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Ode to Kobe: From Daughters Whose Fathers Taught Them to Love Sports

January 27, 2020

Monday Motivation, Inspiration, Wisdom and Thoughts for Fathers of Daughters, Women, Female Athletes

My father was my sports idol for most of my life. Standing 6’1” tall with broad shoulders, long legs, and wide hands to palm a basketball, I adored his athletic ability. As an outstanding basketball and football player in high school wearing the colors of gold and purple, he continued his passion for sports becoming a physical education teacher and coach in college while playing his beloved game of basketball and adding the game of lacrosse. Some of my fondest memories of him include teaching me and my sister to throw the perfect foul shot, football spiral, and cheering him on from the sidelines as we grew.

As I watched the grim news of the helicopter crash in California yesterday, after watching parts of the Pro Football Game, my heart sank, like so many others, for the loss of lives including Kobe Bryant and his daughter Gigi. As I learned about their special father-daughter basketball bond, my heart was warmed by the knowledge they were at least together on the fateful flight. If I had to be anywhere in a scary situation like that one, I would want my father by my side. This perspective inspired me to write today’s blog post.

Today’s society still believes athletic men need sons to carry on their sports legacy by walking in their shoes, but that’s false. Two years ago I interviewed highly successful female athletes asking them who inspired them most to get into sports, 90% of them said their fathers. Even if they had older brothers who played sports, fathers were still instrumental in teaching the love of the game to their daughters. This was true in my life and that of Gigi’s life too. We were blessed to have fathers who believe girls and women had a place on the court and not only in the stands.

It wasn’t until later in my father’s life that he had two sons. His masculine pride bumped up to new heights envisioning his sons with his athletic passion but my brothers chose music over sports. My Dad and I would talk about the NFL, NBA, and especially Syracuse University Basketball when we threw the football back and forth in the yard or a lacrosse ball between sticks on the beach in Maine where he retired. The Superbowl wasn’t a celebration for me unless I spoke to my Dad about the teams, players, and the outcome of the game. I was his “sports girl” for life and he knew it.

I have fought for 25 years for women’s equality in business adding a new desire to fight for women’s equality in sports the past 7 years by creating a Women’s Athletic Network to put more women and men in the seats of women’s sports. Like Kobe Bryant, I believe a girl can and should play sports if she wants. I seriously hope with Kobe and his beautiful daughter’s passing, more fathers will be inspired to instruct their own daughters, nieces or granddaughters in the love of the game of basketball – or any game they have a passion to play….together.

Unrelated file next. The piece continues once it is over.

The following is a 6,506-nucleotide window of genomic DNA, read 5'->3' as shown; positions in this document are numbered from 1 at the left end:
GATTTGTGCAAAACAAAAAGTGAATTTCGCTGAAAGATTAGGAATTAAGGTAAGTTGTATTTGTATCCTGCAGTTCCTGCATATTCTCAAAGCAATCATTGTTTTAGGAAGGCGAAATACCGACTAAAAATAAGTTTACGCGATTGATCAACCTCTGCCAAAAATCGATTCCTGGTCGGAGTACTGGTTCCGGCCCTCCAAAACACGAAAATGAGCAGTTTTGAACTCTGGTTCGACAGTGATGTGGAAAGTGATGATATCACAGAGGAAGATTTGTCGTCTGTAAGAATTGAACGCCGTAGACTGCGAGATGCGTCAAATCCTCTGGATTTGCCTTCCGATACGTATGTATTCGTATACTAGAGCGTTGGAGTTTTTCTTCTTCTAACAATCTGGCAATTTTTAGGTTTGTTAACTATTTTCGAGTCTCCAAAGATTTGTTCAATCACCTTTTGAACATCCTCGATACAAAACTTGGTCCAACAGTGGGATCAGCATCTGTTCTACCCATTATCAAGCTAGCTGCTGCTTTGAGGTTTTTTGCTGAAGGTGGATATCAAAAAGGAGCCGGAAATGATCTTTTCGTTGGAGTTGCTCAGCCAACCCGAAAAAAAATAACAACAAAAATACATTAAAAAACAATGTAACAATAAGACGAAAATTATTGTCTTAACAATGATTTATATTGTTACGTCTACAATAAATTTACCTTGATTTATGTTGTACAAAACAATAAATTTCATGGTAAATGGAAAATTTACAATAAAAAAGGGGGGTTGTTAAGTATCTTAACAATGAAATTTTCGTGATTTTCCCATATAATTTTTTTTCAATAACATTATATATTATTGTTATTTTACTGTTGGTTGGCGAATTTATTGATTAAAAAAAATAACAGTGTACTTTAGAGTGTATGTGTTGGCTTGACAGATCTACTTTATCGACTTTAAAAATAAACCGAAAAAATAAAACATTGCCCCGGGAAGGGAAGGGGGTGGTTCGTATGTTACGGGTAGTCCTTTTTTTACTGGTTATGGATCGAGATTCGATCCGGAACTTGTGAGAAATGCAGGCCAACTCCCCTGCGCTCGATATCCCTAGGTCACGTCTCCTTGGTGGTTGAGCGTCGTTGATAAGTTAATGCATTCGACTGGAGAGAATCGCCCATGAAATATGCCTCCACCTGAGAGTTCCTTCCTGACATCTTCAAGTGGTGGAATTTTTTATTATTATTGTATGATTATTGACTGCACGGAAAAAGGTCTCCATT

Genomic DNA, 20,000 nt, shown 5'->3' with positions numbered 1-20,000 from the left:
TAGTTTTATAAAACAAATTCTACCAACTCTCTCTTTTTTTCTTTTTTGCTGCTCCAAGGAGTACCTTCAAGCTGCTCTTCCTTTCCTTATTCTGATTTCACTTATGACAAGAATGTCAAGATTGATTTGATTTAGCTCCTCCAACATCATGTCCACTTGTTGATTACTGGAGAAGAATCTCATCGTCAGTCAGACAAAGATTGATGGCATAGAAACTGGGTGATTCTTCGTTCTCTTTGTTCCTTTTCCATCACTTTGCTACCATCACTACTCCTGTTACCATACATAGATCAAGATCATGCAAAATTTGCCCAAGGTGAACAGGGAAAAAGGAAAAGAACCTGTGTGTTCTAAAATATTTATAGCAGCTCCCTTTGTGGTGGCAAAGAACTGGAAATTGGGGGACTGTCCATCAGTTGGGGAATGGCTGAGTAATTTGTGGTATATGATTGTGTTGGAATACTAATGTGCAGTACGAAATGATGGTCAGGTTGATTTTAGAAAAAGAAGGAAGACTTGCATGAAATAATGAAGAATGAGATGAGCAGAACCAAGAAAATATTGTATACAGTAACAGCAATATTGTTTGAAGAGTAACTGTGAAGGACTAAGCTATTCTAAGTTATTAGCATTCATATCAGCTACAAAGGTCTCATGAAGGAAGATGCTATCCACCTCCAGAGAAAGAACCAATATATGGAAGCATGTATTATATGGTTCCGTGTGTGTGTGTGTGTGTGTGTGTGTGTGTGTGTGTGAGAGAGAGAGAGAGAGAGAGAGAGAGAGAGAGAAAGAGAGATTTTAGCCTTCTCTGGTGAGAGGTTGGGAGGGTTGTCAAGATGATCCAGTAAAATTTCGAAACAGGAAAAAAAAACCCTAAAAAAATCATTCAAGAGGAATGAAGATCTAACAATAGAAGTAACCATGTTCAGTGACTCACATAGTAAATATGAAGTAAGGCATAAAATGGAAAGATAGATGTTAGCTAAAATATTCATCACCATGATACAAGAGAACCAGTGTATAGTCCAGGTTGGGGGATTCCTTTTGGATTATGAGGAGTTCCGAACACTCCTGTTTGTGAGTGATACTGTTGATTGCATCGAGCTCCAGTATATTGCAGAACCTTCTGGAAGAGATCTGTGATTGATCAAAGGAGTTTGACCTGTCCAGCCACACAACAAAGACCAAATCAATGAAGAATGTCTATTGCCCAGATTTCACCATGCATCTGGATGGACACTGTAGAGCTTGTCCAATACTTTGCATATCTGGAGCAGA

Adam, Tracy and Thomas Higginbotham

Then someday when daughters become grown women, they can pass their love of sports down to their daughters or in some cases their sons as I did with mine.

5 Comments leave one →
  1. woddoor301 permalink
    January 27, 2020 10:51 am

    Beautifully said, Tracy.


  2. January 27, 2020 11:01 am

    Thank you Tracy for saying so! I appreciate your sentiments.


  3. January 27, 2020 3:31 pm

    I, too, had a father who loved sports and instilled that in all his children, 2 girls and one boy. When I was young he coached high school boys basketball for years in our CYO league. From an early age he would take my sister and I to his practices and games. We learned our love of the game and what it means to be part of a team. That translated to other sports we watched (Steeler football!!!) and played. He was always in my corner and came to my games all the way through high school. I will forever be grateful that even in the 60s he didn’t think that sports were only “for the boys”!


  4. January 27, 2020 5:16 pm

    Kim, I am so glad you had a father like mine who knew sports would be good for their daughters. My father never “coached” me in organized sports but taught me how to ski, swim, and sail before I turned 8. I am grateful my mother and father didn’t wait until Title IX was passed to know girls could play in sports. Thanks for sharing the memories with me. Tracy


  5. Kelly Farley permalink
    March 25, 2020 10:59 pm

    That was a great article. Beautifully written and inspiring.


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